They could, and they demonstrated it again and again in the second half when they ran Davis right, left and up the gut for 69 yards. The success they had with him — particularly on weak-side pitches that caught the Cardinals short — opened up the passing game, with Arizona pulling an eighth defender into the box to defend Davis.

That left the Cards in three-deep coverage, which left them vulnerable to the deep ball and — presto, just like that — Washington struck for two second-half touchdown passes, including a 43-yarder to Rod Gardner. Matthews can take a bow — and the Redskins awarded him a game ball afterward — but it was the patience that Spurrier showed with Davis and his offense that made the difference.

"I think what you saw out there today is what I'm familiar with in terms of playing Steve Spurrier," said Marmie, who defended against Spurrier when Marmie was at the University of Tennessee. "At Florida all that talk was about the 'Fun N' Gun,' but they still were pretty good running the football.

"They're well-rounded. They use all their personnel groupings. And when you have a back like Davis, his offense at one time or another is going to test every part of your defense. They spread you out, and they don't spread you out just to throw it; they spread you out to run it."

That's the way it should be. Jimmy Johnson left the University of Miami and didn't win until Emmitt Smith showed up. Butch Davis left the University of Miami and should win now that he has William Green at running back. Then there's Spurrier, and he just learned his first lesson.

"Sometimes you can't believe everything you read," Spurrier said. "You try to win a game, and we thought we could run."

They can. They should. They just did.

Clark Judge can be reached at his e-mail address: cjudge@foxsports.com.

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everything in this article about the strategy and stats is correct, excpet the author's conclusion :)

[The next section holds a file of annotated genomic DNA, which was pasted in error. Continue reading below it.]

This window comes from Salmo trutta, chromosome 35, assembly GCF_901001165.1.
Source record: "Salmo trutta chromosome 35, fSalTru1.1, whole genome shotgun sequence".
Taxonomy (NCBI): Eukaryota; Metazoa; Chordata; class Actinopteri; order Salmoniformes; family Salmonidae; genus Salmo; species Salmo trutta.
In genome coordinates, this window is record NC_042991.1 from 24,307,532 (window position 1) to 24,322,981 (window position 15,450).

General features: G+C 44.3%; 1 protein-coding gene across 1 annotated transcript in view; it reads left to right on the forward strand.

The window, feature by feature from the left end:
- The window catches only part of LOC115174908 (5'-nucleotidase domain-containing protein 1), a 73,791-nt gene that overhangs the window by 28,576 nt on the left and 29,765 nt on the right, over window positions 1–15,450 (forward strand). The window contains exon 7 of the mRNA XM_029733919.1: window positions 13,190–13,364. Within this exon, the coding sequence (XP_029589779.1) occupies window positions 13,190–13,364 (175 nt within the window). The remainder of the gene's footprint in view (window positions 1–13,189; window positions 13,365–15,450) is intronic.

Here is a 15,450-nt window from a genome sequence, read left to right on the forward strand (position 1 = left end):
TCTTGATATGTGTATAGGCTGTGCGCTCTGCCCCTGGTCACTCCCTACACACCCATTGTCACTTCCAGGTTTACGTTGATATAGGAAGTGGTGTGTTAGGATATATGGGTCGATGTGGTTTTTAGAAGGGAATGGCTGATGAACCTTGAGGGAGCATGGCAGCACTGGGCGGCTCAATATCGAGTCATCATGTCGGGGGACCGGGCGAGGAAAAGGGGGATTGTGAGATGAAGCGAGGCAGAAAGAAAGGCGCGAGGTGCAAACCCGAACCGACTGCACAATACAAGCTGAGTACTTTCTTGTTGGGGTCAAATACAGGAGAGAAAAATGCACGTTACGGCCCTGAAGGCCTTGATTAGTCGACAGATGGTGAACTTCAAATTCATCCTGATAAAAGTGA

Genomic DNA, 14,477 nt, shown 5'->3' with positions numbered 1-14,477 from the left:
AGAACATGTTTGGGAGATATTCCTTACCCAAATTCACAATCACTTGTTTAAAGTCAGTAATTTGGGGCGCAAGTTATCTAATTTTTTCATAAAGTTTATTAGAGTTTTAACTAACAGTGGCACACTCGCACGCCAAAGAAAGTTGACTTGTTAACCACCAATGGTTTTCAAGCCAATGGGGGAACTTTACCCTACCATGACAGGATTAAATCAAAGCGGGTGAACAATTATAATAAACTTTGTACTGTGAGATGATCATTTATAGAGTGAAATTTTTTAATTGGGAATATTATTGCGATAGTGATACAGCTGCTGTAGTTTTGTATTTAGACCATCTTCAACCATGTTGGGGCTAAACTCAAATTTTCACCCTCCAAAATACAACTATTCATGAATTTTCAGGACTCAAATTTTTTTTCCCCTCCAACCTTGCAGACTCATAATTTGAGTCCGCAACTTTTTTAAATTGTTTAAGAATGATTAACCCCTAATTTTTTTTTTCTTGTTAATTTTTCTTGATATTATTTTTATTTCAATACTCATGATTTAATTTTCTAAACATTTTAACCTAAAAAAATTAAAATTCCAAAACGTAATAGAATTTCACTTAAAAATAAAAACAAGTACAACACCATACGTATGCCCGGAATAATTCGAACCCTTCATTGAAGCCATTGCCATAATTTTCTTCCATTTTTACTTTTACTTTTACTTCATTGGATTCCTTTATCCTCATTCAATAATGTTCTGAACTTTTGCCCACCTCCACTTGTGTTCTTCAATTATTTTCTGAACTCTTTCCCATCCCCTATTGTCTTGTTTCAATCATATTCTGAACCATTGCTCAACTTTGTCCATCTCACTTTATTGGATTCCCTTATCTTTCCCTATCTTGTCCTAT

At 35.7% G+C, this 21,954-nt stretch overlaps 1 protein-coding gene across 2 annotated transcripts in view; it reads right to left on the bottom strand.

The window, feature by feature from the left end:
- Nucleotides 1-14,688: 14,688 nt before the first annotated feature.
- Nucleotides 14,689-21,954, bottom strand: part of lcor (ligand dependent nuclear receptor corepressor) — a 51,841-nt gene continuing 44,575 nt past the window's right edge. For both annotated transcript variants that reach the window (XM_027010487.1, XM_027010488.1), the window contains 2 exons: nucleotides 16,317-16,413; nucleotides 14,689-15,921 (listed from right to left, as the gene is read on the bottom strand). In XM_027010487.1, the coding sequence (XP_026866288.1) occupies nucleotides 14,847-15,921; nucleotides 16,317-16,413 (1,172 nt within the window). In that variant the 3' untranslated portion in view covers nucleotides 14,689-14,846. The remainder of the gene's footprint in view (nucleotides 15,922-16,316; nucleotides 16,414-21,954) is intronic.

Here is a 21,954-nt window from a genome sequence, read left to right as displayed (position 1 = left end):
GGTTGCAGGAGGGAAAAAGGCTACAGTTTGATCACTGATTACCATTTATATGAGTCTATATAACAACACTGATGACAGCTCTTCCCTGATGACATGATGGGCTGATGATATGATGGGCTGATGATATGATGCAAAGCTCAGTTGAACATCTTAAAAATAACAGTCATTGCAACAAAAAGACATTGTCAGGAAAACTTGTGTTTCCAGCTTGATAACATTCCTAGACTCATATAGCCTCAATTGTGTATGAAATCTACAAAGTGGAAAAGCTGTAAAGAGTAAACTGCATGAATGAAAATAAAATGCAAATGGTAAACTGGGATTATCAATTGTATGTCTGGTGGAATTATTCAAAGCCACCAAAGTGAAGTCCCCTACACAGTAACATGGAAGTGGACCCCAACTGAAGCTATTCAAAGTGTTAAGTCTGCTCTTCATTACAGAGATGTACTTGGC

Spurrier got 327 yards passing and 3 td's from a quarterback that Peter King and Merril Hoge thought wasn't NFL caliber. He also got 100 yards rushing with a back behind a line some commentators thought was the worst in the NFC East.

The results that Spurrier got in this game and the poise his offense showed despite minimal playing time together in the preseason as a unit is the real indication of what kind of coach he is.

Joe Gibbs abandoned his usual MO and ran a no huddle three wide receiver formation in the Super Bowl against the Bills and totally befuddled them.

Bill Parcells used the mobility of Jeff Hostetler in the 1990 playoffs and Super Bowl to compensate for the loss of the passing efficiency of Phil Simms.

Spurrier will run the ball against teams that are weak against the run. Wow. What a discovery by Judge :laugh:

But, let's not ignore that 330 of the 442 yards were gained through the air and two touchdowns against the Cardinals best cornerback in Duane Starks :)

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Y'know, I honestly DO think that the majority of people fully expect Spurrier to throw the ball 50-60 times per game. "Well, that's what he did in preseason"...well..DUH!!!!...Spurrier had to work on the intricate details of his passing game, he KNEW Davis could already run, so he didn't need to practice it. God, there are some STUPID people out there.:rolleyes: